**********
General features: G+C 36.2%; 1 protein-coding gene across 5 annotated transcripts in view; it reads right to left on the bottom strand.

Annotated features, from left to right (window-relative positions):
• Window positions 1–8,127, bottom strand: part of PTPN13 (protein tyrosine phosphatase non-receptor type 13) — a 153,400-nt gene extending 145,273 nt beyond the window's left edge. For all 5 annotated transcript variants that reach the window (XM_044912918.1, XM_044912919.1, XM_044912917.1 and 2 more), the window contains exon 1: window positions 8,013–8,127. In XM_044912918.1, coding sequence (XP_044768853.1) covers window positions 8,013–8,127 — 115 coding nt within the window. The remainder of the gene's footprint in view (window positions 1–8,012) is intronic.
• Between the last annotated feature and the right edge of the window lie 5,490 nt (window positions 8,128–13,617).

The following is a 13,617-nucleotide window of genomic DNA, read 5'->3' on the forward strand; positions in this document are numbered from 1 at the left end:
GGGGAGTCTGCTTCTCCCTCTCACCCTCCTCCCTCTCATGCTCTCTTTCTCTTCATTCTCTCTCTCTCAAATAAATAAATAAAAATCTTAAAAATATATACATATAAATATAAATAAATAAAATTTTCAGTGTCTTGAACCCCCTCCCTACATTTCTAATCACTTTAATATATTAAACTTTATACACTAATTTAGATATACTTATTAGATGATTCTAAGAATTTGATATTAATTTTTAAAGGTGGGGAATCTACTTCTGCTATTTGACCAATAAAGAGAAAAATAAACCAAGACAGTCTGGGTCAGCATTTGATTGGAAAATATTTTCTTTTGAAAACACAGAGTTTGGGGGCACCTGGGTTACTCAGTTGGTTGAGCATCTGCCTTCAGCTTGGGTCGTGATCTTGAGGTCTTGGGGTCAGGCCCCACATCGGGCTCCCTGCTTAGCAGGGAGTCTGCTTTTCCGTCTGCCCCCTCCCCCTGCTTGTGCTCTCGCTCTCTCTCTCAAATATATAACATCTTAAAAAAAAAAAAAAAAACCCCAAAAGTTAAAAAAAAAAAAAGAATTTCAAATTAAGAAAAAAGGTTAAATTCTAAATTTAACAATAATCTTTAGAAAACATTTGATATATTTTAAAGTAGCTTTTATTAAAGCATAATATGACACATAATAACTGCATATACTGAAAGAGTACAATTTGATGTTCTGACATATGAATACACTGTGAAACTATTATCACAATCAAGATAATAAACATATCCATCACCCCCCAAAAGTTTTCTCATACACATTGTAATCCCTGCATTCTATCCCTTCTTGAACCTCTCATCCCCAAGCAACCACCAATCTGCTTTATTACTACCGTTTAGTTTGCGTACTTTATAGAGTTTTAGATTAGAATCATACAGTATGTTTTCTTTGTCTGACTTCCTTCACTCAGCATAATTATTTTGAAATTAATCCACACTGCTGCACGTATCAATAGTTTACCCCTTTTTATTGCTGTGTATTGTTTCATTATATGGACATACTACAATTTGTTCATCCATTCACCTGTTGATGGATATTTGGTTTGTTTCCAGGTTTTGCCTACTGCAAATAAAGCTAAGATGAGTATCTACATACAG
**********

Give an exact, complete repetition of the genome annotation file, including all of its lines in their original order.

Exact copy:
General features: G+C 36.2%; 1 protein-coding gene across 5 annotated transcripts in view; it reads right to left on the bottom strand.

Annotated features, from left to right (window-relative positions):
• Window positions 1–8,127, bottom strand: part of PTPN13 (protein tyrosine phosphatase non-receptor type 13) — a 153,400-nt gene extending 145,273 nt beyond the window's left edge. For all 5 annotated transcript variants that reach the window (XM_044912918.1, XM_044912919.1, XM_044912917.1 and 2 more), the window contains exon 1: window positions 8,013–8,127. In XM_044912918.1, coding sequence (XP_044768853.1) covers window positions 8,013–8,127 — 115 coding nt within the window. The remainder of the gene's footprint in view (window positions 1–8,012) is intronic.
• Between the last annotated feature and the right edge of the window lie 5,490 nt (window positions 8,128–13,617).

The following is a 13,617-nucleotide window of genomic DNA, read 5'->3' on the forward strand; positions in this document are numbered from 1 at the left end:
GGGGAGTCTGCTTCTCCCTCTCACCCTCCTCCCTCTCATGCTCTCTTTCTCTTCATTCTCTCTCTCTCAAATAAATAAATAAAAATCTTAAAAATATATACATATAAATATAAATAAATAAAATTTTCAGTGTCTTGAACCCCCTCCCTACATTTCTAATCACTTTAATATATTAAACTTTATACACTAATTTAGATATACTTATTAGATGATTCTAAGAATTTGATATTAATTTTTAAAGGTGGGGAATCTACTTCTGCTATTTGACCAATAAAGAGAAAAATAAACCAAGACAGTCTGGGTCAGCATTTGATTGGAAAATATTTTCTTTTGAAAACACAGAGTTTGGGGGCACCTGGGTTACTCAGTTGGTTGAGCATCTGCCTTCAGCTTGGGTCGTGATCTTGAGGTCTTGGGGTCAGGCCCCACATCGGGCTCCCTGCTTAGCAGGGAGTCTGCTTTTCCGTCTGCCCCCTCCCCCTGCTTGTGCTCTCGCTCTCTCTCTCAAATATATAACATCTTAAAAAAAAAAAAAAAAACCCCAAAAGTTAAAAAAAAAAAAAGAATTTCAAATTAAGAAAAAAGGTTAAATTCTAAATTTAACAATAATCTTTAGAAAACATTTGATATATTTTAAAGTAGCTTTTATTAAAGCATAATATGACACATAATAACTGCATATACTGAAAGAGTACAATTTGATGTTCTGACATATGAATACACTGTGAAACTATTATCACAATCAAGATAATAAACATATCCATCACCCCCCAAAAGTTTTCTCATACACATTGTAATCCCTGCATTCTATCCCTTCTTGAACCTCTCATCCCCAAGCAACCACCAATCTGCTTTATTACTACCGTTTAGTTTGCGTACTTTATAGAGTTTTAGATTAGAATCATACAGTATGTTTTCTTTGTCTGACTTCCTTCACTCAGCATAATTATTTTGAAATTAATCCACACTGCTGCACGTATCAATAGTTTACCCCTTTTTATTGCTGTGTATTGTTTCATTATATGGACATACTACAATTTGTTCATCCATTCACCTGTTGATGGATATTTGGTTTGTTTCCAGGTTTTGCCTACTGCAAATAAAGCTAAGATGAGTATCTACATACAG